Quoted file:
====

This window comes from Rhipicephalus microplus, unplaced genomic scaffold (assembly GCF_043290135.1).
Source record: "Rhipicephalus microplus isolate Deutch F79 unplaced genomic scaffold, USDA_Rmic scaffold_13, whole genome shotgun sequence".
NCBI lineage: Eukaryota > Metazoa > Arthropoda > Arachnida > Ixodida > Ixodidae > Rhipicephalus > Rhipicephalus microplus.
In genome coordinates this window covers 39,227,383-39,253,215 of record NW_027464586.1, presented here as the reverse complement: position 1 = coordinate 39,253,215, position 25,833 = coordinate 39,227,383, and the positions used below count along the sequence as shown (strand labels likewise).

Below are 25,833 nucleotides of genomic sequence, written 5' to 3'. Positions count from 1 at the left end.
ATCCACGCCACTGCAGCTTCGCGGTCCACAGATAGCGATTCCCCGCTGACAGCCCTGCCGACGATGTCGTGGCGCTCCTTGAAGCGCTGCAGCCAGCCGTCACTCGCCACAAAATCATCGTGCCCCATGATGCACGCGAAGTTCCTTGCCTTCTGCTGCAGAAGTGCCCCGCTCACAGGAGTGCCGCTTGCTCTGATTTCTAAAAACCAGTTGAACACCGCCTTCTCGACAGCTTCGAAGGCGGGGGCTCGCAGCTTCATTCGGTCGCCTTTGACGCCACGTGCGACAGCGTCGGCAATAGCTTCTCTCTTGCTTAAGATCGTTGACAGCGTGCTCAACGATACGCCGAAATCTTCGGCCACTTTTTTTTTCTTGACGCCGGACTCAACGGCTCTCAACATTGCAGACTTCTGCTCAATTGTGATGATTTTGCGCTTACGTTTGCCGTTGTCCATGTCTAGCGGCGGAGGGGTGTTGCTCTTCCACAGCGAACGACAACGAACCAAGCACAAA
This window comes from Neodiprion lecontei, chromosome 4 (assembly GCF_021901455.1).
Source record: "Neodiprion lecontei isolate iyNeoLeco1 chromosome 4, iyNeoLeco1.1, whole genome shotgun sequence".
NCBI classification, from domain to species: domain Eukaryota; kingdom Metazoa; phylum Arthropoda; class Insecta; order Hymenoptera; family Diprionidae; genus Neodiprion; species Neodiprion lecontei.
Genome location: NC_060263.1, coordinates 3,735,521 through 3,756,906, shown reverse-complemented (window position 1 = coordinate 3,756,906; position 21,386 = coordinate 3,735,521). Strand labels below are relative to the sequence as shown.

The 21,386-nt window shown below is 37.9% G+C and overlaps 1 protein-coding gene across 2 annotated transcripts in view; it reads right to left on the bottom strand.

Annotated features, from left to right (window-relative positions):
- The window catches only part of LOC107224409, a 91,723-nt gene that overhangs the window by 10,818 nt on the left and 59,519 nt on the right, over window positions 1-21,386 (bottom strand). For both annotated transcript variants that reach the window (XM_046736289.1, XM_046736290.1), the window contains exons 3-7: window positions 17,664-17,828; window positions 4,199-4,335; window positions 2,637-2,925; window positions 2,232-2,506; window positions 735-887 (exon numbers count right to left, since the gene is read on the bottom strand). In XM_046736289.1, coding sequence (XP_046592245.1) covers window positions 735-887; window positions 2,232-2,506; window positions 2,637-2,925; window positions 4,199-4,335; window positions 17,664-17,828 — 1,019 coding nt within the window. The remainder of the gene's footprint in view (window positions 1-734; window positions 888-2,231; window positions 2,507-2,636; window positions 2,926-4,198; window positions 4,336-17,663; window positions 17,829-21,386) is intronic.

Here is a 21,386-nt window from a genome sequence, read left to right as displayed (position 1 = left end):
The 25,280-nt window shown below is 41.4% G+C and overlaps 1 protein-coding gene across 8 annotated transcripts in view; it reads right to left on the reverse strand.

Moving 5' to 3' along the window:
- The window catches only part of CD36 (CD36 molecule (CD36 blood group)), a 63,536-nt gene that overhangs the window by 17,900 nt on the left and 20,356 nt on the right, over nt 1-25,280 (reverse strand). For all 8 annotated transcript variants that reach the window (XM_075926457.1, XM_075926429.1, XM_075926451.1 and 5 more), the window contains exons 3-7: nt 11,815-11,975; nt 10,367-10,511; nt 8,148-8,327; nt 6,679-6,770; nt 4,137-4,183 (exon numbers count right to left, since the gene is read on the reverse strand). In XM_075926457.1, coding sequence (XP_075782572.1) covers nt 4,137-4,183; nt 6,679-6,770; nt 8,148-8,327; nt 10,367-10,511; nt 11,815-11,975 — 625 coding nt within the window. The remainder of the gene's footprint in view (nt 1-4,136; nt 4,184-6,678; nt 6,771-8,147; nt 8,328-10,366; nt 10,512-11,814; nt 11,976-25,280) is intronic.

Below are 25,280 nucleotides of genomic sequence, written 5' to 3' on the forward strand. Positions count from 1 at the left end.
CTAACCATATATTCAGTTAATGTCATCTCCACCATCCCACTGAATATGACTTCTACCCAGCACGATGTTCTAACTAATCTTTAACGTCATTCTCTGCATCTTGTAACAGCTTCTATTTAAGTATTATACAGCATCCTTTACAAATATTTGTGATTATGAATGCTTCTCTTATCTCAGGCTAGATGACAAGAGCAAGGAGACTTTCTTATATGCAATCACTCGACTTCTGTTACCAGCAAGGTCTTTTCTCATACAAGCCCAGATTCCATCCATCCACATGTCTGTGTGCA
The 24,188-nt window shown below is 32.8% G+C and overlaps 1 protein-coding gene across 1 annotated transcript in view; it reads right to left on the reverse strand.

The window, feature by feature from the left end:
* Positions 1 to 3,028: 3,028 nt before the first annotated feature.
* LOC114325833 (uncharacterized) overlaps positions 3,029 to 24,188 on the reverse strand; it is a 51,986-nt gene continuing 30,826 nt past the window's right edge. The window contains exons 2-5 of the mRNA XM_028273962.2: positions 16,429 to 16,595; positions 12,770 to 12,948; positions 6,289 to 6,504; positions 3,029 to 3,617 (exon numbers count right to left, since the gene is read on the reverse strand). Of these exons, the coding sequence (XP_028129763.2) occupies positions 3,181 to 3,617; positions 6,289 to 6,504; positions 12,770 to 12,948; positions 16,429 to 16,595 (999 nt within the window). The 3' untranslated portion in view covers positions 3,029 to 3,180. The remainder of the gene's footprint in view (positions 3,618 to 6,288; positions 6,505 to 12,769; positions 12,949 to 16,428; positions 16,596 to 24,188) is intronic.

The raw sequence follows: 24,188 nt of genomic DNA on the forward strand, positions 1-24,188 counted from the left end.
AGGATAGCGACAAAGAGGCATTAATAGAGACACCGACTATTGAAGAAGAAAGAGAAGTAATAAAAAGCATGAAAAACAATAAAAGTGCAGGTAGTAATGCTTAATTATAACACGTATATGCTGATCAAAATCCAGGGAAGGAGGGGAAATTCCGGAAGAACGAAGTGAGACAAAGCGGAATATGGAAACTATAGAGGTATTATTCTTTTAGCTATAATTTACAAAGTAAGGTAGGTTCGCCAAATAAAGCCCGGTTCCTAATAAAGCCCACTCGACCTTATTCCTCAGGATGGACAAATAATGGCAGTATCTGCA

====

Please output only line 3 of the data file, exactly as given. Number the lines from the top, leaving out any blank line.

NCBI lineage: Eukaryota > Metazoa > Arthropoda > Arachnida > Ixodida > Ixodidae > Rhipicephalus > Rhipicephalus microplus.